Chasing Cracks…

Not the same crack that is in the news, but it is pretty addicting…

We’ve built a bunch of new tools centered on pavement crack assessment and we’re excited about how it will increase the transparency related to pavement assessments.  In the past, pavement assessments have been more about delivering segments with PCI values attached to them and less about the actual measurements that were used during the creation of this data.

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Our clients are always quick to say “We went out and checked a few segments and our assessments were different than what was reported”.  This lead to an educational discussion about how the ratings were created and how we applied the ASTM methodology to arrive at these results.  Most of the time we all agreed that there was always some subjectivity in the ratings, but that the standard rating methodology had been applied the same way throughout the network.

Our goal has always been to increase the transparency related to pavement inspections and this new approach has helped us to take a step in that direction.  The process is GIS-centric, as it is with all of our processes and involved a ton of tool development that will continue to evolve over time.  So, here’s what we’re doing…

First, we are collecting crack images using a downward-facing 4k linescan camera system with laser illumination.  This ensures that all of the pavement images are uniform and are not subject to low-lighting or shadows from natural and man-made features.  These images are 1mm resolution, allowing us to see the detailed cracking – especially at the lowest severity levels.

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The following graphic illustrates the output from the crack mapping software we are using.  Cracks are identified in the imagery automatically from the software and are exported as geospatial points, lines and polygons.

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The software does a great job of identifying longitudinal, transverse, and alligator cracking.  Once we have the initial crack map, our team of compilers goes in and edits the crack maps as needed.  Typically, we are editing out false-positives and adding in other distresses as dictated by the scope of work.  This editing is done within our EarthView software and is completely geospatial in nature.  In other words, we can export these cracks, so they can be viewed in a GIS.  This is pretty exciting because all of these cracks can be mapped and themed in a GIS based on their severity levels.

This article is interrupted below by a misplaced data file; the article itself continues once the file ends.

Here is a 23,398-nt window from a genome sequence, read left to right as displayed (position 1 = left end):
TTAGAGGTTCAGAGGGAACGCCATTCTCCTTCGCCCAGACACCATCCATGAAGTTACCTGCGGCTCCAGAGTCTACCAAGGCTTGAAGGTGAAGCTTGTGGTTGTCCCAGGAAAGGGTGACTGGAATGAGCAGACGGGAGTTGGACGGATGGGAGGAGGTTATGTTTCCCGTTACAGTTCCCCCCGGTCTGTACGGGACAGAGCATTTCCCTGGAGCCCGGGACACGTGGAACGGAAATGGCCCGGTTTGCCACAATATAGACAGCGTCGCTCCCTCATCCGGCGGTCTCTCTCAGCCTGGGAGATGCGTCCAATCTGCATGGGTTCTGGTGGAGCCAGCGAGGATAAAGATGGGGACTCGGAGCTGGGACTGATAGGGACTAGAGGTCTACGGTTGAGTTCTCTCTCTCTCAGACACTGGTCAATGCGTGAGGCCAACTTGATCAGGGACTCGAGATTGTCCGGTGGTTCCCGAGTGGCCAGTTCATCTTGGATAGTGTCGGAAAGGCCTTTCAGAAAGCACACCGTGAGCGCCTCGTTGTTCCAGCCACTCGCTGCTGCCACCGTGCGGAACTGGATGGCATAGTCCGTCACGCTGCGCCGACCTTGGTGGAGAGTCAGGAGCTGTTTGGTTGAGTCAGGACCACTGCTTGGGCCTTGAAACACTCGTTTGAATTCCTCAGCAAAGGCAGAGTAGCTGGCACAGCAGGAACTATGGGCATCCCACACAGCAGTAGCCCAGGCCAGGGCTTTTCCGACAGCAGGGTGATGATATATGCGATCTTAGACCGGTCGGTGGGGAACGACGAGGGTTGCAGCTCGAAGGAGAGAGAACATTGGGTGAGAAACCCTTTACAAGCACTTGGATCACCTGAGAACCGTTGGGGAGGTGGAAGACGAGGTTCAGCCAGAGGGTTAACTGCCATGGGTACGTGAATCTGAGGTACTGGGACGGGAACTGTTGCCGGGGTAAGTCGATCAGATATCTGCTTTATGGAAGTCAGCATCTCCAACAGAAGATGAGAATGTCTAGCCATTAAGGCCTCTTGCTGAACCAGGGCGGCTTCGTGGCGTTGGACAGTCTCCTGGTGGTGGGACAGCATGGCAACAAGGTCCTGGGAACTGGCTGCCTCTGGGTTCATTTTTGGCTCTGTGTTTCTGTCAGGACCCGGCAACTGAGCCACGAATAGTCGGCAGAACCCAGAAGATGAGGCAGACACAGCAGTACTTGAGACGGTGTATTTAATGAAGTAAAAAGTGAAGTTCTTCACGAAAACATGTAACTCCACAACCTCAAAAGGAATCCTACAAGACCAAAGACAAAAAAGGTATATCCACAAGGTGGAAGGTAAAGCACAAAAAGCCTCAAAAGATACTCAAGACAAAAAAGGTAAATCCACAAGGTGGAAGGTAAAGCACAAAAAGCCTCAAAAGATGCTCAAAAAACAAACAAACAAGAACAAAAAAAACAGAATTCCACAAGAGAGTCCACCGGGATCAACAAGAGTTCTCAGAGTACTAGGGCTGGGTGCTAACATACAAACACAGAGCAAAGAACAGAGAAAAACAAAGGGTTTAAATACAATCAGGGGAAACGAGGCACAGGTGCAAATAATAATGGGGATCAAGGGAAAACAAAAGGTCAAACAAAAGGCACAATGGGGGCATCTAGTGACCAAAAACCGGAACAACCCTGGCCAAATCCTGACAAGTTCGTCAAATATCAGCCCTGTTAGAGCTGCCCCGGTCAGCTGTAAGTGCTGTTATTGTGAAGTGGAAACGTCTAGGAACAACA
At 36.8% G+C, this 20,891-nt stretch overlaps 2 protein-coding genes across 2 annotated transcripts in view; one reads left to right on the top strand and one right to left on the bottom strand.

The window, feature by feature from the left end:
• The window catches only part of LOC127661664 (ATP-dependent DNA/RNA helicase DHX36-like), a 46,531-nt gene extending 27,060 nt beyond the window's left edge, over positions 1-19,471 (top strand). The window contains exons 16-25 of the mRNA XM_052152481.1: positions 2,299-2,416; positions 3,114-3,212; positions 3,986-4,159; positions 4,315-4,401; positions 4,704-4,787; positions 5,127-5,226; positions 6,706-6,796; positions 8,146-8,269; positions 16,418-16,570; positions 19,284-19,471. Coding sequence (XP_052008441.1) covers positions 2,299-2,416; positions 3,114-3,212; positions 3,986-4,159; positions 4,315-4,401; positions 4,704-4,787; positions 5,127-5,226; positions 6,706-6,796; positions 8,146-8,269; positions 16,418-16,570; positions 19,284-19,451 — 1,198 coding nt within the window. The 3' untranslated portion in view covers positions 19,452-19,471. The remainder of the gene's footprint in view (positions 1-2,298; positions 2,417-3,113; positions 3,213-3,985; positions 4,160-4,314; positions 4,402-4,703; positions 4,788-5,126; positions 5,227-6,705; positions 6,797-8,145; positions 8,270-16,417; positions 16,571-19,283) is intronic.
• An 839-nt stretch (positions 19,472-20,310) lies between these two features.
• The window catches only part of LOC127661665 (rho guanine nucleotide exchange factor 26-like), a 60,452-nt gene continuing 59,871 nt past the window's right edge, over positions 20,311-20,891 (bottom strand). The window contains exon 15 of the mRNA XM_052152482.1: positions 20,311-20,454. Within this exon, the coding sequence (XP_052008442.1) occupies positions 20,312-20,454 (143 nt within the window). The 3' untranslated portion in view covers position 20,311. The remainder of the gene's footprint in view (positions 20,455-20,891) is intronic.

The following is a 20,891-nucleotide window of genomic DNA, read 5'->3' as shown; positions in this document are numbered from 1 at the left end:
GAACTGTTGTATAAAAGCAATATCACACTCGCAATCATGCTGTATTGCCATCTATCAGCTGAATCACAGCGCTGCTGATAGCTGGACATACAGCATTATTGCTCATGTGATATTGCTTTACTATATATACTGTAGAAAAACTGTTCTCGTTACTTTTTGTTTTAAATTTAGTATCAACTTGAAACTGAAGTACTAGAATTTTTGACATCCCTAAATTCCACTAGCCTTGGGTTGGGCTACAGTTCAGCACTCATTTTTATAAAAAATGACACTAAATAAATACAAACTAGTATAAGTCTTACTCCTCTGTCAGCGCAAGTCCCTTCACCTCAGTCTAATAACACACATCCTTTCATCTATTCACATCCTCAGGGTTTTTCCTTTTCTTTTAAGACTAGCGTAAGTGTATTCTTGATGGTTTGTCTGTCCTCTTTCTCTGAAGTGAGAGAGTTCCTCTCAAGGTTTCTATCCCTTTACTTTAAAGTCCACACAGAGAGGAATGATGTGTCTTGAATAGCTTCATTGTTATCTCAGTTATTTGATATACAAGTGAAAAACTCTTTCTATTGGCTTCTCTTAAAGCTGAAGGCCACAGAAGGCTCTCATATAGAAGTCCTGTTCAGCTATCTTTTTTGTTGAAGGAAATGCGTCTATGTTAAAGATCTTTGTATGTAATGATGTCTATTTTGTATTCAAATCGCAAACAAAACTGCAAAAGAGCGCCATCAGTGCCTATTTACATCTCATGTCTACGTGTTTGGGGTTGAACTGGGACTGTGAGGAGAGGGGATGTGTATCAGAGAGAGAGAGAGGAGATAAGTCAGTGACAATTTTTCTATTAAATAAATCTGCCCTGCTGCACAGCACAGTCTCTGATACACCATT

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This process gives the end user of the data a simple QA/QC process that can be used to understand the specific issues related to each segment.  Furthermore, this data is then combined with other GIS data sets (Functional Classification, Traffic Counts, etc.) so that a more holistic approach can be taken towards the determination of which segments need in terms of repair methods.  This data can also be exported to Google Earth for easy viewing and display in a non-GIS software.

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We hope that this provides the end user with more tools in their GIS arsenal to better plan, bid, and execute their Capital Improvement Planning for the year.  In other words, our clients will be able to do more with their limited funding than ever before!

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Sign Retroreflectivity Compliance – A Geospatial Approach

We just completed a sign retroreflectivity shortlist presentation for the a client and discussed the options available for gaining compliance based on FHWA regulations as described in the MUTCD.  The client was sold on the “Blanket Replacement” method by a vendor who specializes in sign replacement.

MUTCD Retroreflectivity Guidelines

I was thinking “what a great selling strategy”, but then I thought twice about it.  This vendor had the ability to write their own ticket for selling their sign materials!  A great strategy for the vendor, but not a good option for the client.

We approached the presentation using a different approach – it combined the concept of risk with the general principles of Asset Management.  First, we would inventory their existing sign network to determine what they had and where it was.  Then, we would prioritize which areas were the most likely to fail based on the average age of the signs as well as the risk associated with the actual failure (e.g. pedestrian injury or vehicle damage due to an accident).

 

Risk Assessment for Signs

 

Sample Replacement Cost Calculation

This approach takes into consideration the entire segment of a road instead of considering an individual asset.  The client believes that it is more cost effective to replace the worst signs along a segment using a single mobilization of field crews, rather than jumping around and fixing signs based solely on their condition.  Therefore, we are combining the geospatial location, condition, age, value and MUTCD to develop a risk score for each individual sign.

Project Life Cycle

This analysis is used to create the biggest bang for the buck for our client by reducing risk related to accidents caused by failing signs.  Since all agencies have to be compliant with Regulatory, Guide and Warning signs by 2015, this approach will support a phased approach while taking care of the highest risk signs and working through the lower risk signs until all non-compliant signs have been replaced or are scheduled for replacement.

Compliance Dates for Sign Retroreflectivity

 

Valuation of Sign Asset

In conclusion, the use of Risk to support the prioritization of asset maintenance serves an appropriate role in saving clients time and money.  By replacing the highest risk assets first, an agency can reduce their exposure to lawsuits related to failing infrastructure.

Executive Dashboard